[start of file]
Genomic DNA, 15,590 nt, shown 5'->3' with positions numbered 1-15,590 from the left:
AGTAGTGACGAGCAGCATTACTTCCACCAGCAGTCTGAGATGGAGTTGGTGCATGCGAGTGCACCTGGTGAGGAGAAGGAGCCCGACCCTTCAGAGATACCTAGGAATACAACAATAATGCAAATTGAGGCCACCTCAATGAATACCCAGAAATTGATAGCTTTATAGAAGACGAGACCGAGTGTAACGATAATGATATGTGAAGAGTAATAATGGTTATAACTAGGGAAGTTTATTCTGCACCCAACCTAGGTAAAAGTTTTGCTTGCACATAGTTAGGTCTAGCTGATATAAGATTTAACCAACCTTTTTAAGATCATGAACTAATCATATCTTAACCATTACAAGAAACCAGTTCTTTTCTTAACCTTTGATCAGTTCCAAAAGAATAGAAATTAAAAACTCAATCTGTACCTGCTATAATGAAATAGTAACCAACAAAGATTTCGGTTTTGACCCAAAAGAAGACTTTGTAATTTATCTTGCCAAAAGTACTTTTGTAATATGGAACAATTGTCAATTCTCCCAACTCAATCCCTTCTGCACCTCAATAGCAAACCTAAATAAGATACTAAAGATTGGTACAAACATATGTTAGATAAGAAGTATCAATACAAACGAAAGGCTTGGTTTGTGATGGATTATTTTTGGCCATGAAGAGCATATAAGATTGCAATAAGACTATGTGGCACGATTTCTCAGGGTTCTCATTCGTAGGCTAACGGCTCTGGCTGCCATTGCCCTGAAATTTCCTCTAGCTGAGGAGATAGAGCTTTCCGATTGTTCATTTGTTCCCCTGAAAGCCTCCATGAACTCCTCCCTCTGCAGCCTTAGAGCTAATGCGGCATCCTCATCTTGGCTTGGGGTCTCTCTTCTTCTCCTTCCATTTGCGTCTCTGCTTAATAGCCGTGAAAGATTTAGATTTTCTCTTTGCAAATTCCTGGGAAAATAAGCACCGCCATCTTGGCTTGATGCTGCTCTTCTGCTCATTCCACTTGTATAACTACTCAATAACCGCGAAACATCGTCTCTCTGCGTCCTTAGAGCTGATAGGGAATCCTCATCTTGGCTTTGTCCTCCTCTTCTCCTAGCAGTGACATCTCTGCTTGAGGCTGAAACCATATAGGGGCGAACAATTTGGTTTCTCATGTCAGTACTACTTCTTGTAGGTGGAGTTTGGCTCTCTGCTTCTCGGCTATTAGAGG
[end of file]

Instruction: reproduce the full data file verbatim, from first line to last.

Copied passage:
Genomic DNA, 15,590 nt, shown 5'->3' with positions numbered 1-15,590 from the left:
AGTAGTGACGAGCAGCATTACTTCCACCAGCAGTCTGAGATGGAGTTGGTGCATGCGAGTGCACCTGGTGAGGAGAAGGAGCCCGACCCTTCAGAGATACCTAGGAATACAACAATAATGCAAATTGAGGCCACCTCAATGAATACCCAGAAATTGATAGCTTTATAGAAGACGAGACCGAGTGTAACGATAATGATATGTGAAGAGTAATAATGGTTATAACTAGGGAAGTTTATTCTGCACCCAACCTAGGTAAAAGTTTTGCTTGCACATAGTTAGGTCTAGCTGATATAAGATTTAACCAACCTTTTTAAGATCATGAACTAATCATATCTTAACCATTACAAGAAACCAGTTCTTTTCTTAACCTTTGATCAGTTCCAAAAGAATAGAAATTAAAAACTCAATCTGTACCTGCTATAATGAAATAGTAACCAACAAAGATTTCGGTTTTGACCCAAAAGAAGACTTTGTAATTTATCTTGCCAAAAGTACTTTTGTAATATGGAACAATTGTCAATTCTCCCAACTCAATCCCTTCTGCACCTCAATAGCAAACCTAAATAAGATACTAAAGATTGGTACAAACATATGTTAGATAAGAAGTATCAATACAAACGAAAGGCTTGGTTTGTGATGGATTATTTTTGGCCATGAAGAGCATATAAGATTGCAATAAGACTATGTGGCACGATTTCTCAGGGTTCTCATTCGTAGGCTAACGGCTCTGGCTGCCATTGCCCTGAAATTTCCTCTAGCTGAGGAGATAGAGCTTTCCGATTGTTCATTTGTTCCCCTGAAAGCCTCCATGAACTCCTCCCTCTGCAGCCTTAGAGCTAATGCGGCATCCTCATCTTGGCTTGGGGTCTCTCTTCTTCTCCTTCCATTTGCGTCTCTGCTTAATAGCCGTGAAAGATTTAGATTTTCTCTTTGCAAATTCCTGGGAAAATAAGCACCGCCATCTTGGCTTGATGCTGCTCTTCTGCTCATTCCACTTGTATAACTACTCAATAACCGCGAAACATCGTCTCTCTGCGTCCTTAGAGCTGATAGGGAATCCTCATCTTGGCTTTGTCCTCCTCTTCTCCTAGCAGTGACATCTCTGCTTGAGGCTGAAACCATATAGGGGCGAACAATTTGGTTTCTCATGTCAGTACTACTTCTTGTAGGTGGAGTTTGGCTCTCTGCTTCTCGGCTATTAGAGG